(click thumbnail)Computer graphic rendering of IBM’s single-atom storage building block that some day could lead to vast media storage capacities by CE users.While examining the vibration behavior of certain molecules—which is vital for dealing with future devices operating at the atomic level—they instead discovered important findings regarding molecular switching. By further perfecting the on-and-off switching of single molecules without allowing those molecules to change shape, scientists were able to construct so-called atomic-level “logic gates” which, in turn, make up electrical circuits.

Meanwhile, TV and other technology analysts are keeping a close eye on such advances, realizing the profound implications that further breakthroughs might hold.

“If nanotechnology can dramatically increase storage capacity, the entire question of how people store and access their preferred media gets called into question,” said Analyst James McQuivey of Forrester Research in Cambridge, Mass.

“Today, with high-definition DVDs, we can hold an entire TV season on a single disc,” McQuivey said. “But that’s still nothing compared to the kinds of improvements nanotechnology one day promises to make, where a single iPod-sized device could hold not only your entire private media library, but a selection of thousands of titles you haven’t even chosen to buy or rent yet.”

Apart from vast storage potential, research also continues on the carbon nanotube—whose diameter is about 10,000 times smaller than a human hair.

Carbon nanotube technology, among other things, quite literally permits display flexibility.

“It gives us a wide range of applications that [video] displays have not been able to take advantage of yet because today they’re still rigid,” said Barry Young, senior vice president of DisplaySearch, a display systems research and consulting firm in Austin, Texas.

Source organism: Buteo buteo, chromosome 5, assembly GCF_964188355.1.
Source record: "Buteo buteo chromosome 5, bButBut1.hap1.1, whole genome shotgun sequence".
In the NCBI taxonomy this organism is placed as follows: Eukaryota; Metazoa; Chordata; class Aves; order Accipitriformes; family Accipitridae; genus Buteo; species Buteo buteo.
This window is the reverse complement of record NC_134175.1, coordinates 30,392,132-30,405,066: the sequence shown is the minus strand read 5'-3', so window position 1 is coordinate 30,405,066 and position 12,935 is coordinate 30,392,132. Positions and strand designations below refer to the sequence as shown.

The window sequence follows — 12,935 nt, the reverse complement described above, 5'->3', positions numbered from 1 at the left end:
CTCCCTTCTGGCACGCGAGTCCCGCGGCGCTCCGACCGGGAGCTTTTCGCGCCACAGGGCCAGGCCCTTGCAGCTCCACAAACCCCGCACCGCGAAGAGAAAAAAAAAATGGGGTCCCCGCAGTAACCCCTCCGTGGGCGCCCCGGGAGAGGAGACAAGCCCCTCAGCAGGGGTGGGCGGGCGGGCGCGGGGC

A new product formed from nanotechnology should be evident by the coming holiday season: A super-thin, semi-flexible TV display consisting of self-luminous OLED (organic light emitting diodes).

OLED uses thin organic films as light emitters. Before the end of 2007, Sony plans to ship a long-awaited 11-inch OLED display that will be a mere 1/8-inch deep and have a 16:9 aspect ratio. Sony also has a 27-inch OLED prototype display (1024x600) with a contrast ratio it says is 1,000,000:1.

Toshiba and Samsung also plan to introduce OLED displays in the near future. DisplaySearch predicts 3 million OLED units will be shipped by 2011. It also thinks the price for Sony’s 11-inch OLED will start in the $700 range.

“One of the next big things we’d like to do in nanotechnology is store a specific bit of information within a single atom,” said Hirjibehedin. “We’re looking for a system where that would work. But who knows? We may find something more interesting that distracts us for a while that’s even more revolutionary. We’re working at a level right now where we really don’t know what is, in fact, possible.”